Subject 8. Collateralized Debt Obligations

Collateralized debt obligations (CDOs) are a type of structured asset-backed security (ABS) with value and payments derived from a portfolio of fixed-income underlying assets.

CDO Structure

Collateralized loan obligations (CLOs) are CDOs backed primarily by leveraged bank loans. Collateralized bond obligations (CBOs) are CDOs backed primarily by leveraged fixed-income securities.

CDOs are assigned different risk classes, or tranches.

  • A senior tranche: between 70% and 80% of the deal and receives a floating-rate payment
  • Subordinated or mezzanine tranches: receive a fixed coupon rate
  • Equity tranche: provides equity protection to other tranches. It receives any remaining interest that is received from the collateral but not paid to the senior and mezzanine tranches.

Problem: The majority of investors are paid a floating rate, whereas the underlying pool bonds pay a fixed rate. If rates rise, the collateral manager can get burned. This is because the manager could find itself having to pay out an increasingly higher rate to tranche holders while its source of funds - interest on the underlying bonds - is fixed.

Solution: The manager must protect against rising rates. Entering a swap as the fixed payer (variable receiver) solves the problem, as this position provides positive cash flow when interest rates rise.

Example

Consider the following CDO transaction:

  • The CDO is a $100 million structure.
  • The collateral consists of bonds that all mature in five years. The coupon rate of these bonds is the five-year T-bond rate plus 500 basis points.
  • The senior tranche is 75% of the deal. It pays a floating rate of LIBOR + 50 basis points.
  • There is only one mezzanine tranche of $10 million with a coupon rate of the five-year T-bond rate + 400 basis points.
  • The asset manager enters into a swap in which it pays a fixed rate equal to the five-year T-bond rate + 150 basis points and receives LIBOR. The notional amount of the swap is $75 million.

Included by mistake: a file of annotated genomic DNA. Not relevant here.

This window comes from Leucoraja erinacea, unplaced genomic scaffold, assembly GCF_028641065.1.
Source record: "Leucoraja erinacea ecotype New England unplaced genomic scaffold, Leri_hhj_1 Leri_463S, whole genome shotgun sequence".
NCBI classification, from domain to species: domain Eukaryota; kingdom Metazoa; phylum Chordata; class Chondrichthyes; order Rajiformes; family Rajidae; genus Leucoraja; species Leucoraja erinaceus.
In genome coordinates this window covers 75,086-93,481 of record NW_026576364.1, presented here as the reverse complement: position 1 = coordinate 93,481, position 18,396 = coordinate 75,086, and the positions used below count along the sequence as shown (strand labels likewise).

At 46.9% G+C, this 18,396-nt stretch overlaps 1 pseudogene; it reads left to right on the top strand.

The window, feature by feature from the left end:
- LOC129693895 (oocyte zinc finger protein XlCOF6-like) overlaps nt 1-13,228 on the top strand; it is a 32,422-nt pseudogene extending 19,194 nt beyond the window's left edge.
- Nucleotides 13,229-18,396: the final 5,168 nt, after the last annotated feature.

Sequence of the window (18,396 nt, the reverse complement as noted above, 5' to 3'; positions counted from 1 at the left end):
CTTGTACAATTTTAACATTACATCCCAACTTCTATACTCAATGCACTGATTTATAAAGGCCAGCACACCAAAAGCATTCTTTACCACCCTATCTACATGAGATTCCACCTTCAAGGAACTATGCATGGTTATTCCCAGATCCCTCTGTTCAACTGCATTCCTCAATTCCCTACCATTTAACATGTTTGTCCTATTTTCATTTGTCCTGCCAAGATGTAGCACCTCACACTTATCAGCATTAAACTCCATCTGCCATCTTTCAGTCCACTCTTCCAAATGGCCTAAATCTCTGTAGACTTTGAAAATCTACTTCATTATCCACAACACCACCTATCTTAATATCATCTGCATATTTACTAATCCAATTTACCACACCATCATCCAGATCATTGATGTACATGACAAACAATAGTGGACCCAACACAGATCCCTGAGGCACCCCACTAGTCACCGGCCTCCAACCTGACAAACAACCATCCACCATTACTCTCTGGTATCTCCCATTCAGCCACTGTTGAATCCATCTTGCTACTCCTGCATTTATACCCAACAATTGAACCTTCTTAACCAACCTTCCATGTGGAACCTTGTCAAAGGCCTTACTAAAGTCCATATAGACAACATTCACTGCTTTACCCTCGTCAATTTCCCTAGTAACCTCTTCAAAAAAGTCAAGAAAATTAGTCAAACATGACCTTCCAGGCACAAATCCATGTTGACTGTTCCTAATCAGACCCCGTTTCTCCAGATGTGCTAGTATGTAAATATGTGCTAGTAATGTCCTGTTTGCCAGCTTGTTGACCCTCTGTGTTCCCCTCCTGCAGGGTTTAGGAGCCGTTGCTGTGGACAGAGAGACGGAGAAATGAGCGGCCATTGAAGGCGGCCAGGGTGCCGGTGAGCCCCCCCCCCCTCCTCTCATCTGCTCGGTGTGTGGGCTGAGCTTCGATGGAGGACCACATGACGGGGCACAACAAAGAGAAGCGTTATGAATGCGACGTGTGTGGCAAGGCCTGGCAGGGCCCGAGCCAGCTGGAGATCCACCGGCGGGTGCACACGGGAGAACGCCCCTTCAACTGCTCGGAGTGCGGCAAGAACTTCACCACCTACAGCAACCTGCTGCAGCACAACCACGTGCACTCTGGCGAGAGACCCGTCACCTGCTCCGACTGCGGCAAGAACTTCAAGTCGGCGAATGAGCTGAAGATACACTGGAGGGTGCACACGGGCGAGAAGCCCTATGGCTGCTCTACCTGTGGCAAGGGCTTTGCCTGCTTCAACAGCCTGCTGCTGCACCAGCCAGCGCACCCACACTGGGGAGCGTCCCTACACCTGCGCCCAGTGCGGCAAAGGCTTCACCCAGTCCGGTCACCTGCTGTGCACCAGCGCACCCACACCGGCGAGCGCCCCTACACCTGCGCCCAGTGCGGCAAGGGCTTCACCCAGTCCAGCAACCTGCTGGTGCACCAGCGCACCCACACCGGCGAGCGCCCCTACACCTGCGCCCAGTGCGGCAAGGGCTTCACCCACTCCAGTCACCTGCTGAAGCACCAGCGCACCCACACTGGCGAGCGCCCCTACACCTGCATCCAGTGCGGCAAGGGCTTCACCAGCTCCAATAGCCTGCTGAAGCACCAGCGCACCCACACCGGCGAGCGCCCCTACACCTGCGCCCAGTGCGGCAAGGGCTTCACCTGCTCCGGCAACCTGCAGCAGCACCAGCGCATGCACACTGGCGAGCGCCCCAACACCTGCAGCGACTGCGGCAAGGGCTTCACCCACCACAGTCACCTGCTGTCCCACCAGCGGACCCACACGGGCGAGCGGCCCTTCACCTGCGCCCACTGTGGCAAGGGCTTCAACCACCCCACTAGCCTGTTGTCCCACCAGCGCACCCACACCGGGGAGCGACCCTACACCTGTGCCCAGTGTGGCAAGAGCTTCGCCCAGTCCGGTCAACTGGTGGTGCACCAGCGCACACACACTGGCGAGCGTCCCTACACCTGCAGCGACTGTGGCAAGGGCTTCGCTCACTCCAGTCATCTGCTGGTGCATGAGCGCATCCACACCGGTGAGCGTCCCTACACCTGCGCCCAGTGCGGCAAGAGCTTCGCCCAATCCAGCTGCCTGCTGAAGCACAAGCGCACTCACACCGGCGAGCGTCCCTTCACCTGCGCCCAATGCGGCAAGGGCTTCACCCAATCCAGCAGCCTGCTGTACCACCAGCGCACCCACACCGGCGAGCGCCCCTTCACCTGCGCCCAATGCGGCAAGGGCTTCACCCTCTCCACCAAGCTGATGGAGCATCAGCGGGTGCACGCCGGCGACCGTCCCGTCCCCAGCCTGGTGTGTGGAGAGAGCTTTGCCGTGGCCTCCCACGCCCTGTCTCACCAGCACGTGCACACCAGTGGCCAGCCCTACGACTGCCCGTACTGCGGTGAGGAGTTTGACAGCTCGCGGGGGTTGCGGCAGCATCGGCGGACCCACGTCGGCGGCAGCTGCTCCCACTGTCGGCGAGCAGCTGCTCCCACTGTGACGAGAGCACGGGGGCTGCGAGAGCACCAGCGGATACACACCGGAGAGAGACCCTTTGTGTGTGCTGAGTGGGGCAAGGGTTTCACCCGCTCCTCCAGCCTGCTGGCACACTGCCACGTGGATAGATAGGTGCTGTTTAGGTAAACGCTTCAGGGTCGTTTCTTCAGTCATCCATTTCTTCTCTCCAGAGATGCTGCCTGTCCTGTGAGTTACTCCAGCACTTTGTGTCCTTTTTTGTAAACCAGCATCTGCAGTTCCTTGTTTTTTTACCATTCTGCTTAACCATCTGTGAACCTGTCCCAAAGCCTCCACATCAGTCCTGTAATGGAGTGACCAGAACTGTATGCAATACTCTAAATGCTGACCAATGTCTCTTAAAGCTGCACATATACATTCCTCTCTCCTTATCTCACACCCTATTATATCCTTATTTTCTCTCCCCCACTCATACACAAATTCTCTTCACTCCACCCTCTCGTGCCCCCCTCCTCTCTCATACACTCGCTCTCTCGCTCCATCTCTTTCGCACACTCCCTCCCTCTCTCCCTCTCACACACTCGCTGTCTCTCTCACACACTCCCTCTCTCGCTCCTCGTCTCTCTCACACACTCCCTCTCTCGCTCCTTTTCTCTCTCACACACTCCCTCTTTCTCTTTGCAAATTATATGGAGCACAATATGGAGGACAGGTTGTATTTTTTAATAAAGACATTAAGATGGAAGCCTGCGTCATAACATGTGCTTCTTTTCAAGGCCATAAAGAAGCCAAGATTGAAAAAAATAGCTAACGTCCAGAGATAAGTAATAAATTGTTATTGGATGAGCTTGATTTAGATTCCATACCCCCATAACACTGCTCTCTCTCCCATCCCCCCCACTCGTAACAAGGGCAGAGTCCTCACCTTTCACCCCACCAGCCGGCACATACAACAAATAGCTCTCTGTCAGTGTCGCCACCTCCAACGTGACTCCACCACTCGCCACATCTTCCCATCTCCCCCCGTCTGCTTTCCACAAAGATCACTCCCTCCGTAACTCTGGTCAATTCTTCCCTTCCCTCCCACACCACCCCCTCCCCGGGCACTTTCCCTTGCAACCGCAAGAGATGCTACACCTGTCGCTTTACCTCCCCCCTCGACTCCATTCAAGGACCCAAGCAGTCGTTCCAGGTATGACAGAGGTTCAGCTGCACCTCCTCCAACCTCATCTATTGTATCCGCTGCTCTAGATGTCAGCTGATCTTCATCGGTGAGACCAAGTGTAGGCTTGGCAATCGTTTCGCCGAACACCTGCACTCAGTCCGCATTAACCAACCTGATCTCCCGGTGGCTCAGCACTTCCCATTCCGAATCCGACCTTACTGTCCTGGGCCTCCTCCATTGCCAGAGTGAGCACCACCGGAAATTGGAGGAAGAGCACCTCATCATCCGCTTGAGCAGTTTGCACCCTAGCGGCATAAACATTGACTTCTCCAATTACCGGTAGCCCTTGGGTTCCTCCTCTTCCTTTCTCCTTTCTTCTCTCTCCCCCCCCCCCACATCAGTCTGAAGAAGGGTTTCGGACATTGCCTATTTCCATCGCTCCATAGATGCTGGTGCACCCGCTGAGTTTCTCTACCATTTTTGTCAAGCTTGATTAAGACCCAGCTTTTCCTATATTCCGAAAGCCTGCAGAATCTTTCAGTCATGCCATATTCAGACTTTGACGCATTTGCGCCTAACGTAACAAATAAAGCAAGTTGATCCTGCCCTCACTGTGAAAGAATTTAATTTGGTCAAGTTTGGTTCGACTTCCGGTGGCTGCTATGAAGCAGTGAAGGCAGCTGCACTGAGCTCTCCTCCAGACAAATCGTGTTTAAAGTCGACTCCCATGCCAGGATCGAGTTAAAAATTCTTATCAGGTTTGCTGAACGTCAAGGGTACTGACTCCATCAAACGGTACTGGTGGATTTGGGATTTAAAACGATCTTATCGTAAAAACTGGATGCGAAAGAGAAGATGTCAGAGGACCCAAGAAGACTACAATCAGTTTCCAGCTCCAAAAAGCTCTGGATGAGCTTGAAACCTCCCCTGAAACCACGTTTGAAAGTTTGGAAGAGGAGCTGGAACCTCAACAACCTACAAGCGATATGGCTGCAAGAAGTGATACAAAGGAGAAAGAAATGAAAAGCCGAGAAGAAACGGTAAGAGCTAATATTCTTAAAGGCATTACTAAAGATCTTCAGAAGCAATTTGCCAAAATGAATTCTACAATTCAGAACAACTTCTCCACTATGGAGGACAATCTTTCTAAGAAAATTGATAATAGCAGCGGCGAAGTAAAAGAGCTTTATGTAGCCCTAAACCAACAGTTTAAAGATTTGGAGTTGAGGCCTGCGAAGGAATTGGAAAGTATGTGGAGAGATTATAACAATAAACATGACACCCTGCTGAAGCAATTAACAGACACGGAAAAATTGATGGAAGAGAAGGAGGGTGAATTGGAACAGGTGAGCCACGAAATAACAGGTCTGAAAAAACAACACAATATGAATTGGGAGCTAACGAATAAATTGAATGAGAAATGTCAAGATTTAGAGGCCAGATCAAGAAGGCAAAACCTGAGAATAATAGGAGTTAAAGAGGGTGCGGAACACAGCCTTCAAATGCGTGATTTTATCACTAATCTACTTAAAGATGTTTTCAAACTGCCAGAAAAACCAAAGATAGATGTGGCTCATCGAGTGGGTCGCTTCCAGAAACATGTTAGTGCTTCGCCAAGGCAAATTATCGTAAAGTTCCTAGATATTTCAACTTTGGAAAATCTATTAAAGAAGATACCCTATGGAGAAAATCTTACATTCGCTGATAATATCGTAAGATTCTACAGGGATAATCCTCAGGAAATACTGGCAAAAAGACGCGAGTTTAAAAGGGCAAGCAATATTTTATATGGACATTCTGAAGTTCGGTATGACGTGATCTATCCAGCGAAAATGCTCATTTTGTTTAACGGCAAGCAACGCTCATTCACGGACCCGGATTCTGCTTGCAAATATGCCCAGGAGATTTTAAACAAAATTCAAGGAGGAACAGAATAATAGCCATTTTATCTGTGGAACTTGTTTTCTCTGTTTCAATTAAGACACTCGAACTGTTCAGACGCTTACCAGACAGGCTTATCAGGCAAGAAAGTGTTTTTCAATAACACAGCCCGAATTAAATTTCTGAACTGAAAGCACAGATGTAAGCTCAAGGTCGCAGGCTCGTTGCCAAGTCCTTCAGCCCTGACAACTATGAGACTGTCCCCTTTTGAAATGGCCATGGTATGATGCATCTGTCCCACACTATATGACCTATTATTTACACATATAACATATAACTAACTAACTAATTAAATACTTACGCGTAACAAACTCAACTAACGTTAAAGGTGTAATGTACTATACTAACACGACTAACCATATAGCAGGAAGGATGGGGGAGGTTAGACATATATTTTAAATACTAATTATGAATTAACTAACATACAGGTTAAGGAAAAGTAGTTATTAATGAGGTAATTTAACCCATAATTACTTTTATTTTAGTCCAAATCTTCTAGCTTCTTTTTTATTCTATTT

• Assume that there is no default or asset management fee. All payments are made annually each year for simplicity.

Analysis

The equity tranche is $100 - $100 x 0.75 - 10 = $15 million.

Each year:

  • The collateral will pay interest of $100 x (T-rate + 5%) million to the CDO.
  • The CDO pays $75 x (T-rate + 1.5%) to the counterparty of the swap and receives $75 x LIBOR.
  • Interest to senior tranche: $75 x (LIBOR + 0.5%)
  • Interest to mezzanine tranche: $10 x (T-rate + 4%)

Netting the interest payments paid and received:

$100 x (T-rate + 5%) - $75 x (T-rate + 1.5%) + $75 x LIBOR - $75 x (LIBOR + 0.5%) - $10 x (T-rate + 4%) = ($15 x T-rate + $3.1) million

If the five-year T-rate at the time the CDO is issued is 5%, the amount available each year for the equity tranche is $15 x 0.05 + 3.1 = $3.85 million.

Cash CDOs

Cash CDOs involve a portfolio of cash assets, such as loans, corporate bonds, asset-backed securities or mortgage-backed securities. Ownership of the assets is transferred to the legal entity (a SPV) issuing the CDOs' tranches. The risk of loss on the assets is divided among tranches in reverse order of seniority.

Motivation - Arbitrage vs. Balance Sheet

  • Arbitrage transactions attempt to capture for equity investors the spread between the relatively high yielding assets and the lower yielding liabilities represented by the rated bonds. The majority of CDOs are arbitrage-motivated.
  • Balance sheet transactions, by contrast, are primarily motivated by the issuing institutions' desire to remove loans and other assets from their balance sheets, to reduce their regulatory capital requirements and improve their return on risk capital. A bank may wish to offload credit risk in order to reduce its balance sheet's credit risk.

User Contributed Comments 8

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JimM: Oh what a tangled web we weave,
When first we practice to deceive!
chris54321: Nice one Jimmers
ynaghibi: So the sr class of the synthetic cdo gets a periodic payment that is a part of the swap premium even though the swap transaction was with the jr class? Or does the sr class get paid some predetermined lesser rate that is pegged to the reference asset in return for taking on the lesser amount of credit risk? I think I get everything except that.
sahilb7: Can someone explain from where we get the (15 x T-Rate+$3.1) in this example? I think I am missing something.
sahilb7: Never mind. Problem solved. Thanks.
niuniucow: @sahilb 7 , yeah , problem solved. took me a little time to get it too.
maryprz14: I believe US financial system is capable of doing any sorts of complicated ...
they collateralize literally everything and they invest on it; collateralized mortgages, car loans, Credit Card debts, student loans, my debt to my grandma since my high school time and...
It's crazy
guest: CFAi book on Pg. 511 has an example (EX-12) where it says that the risk due to potential mismatch between the collateral making fixed rate payments and bond classes making floating rate payments is characteristic of ABS and not CDOs. Confused between the risk differences of ABS, arbitrage CDOs, and regular CDOs.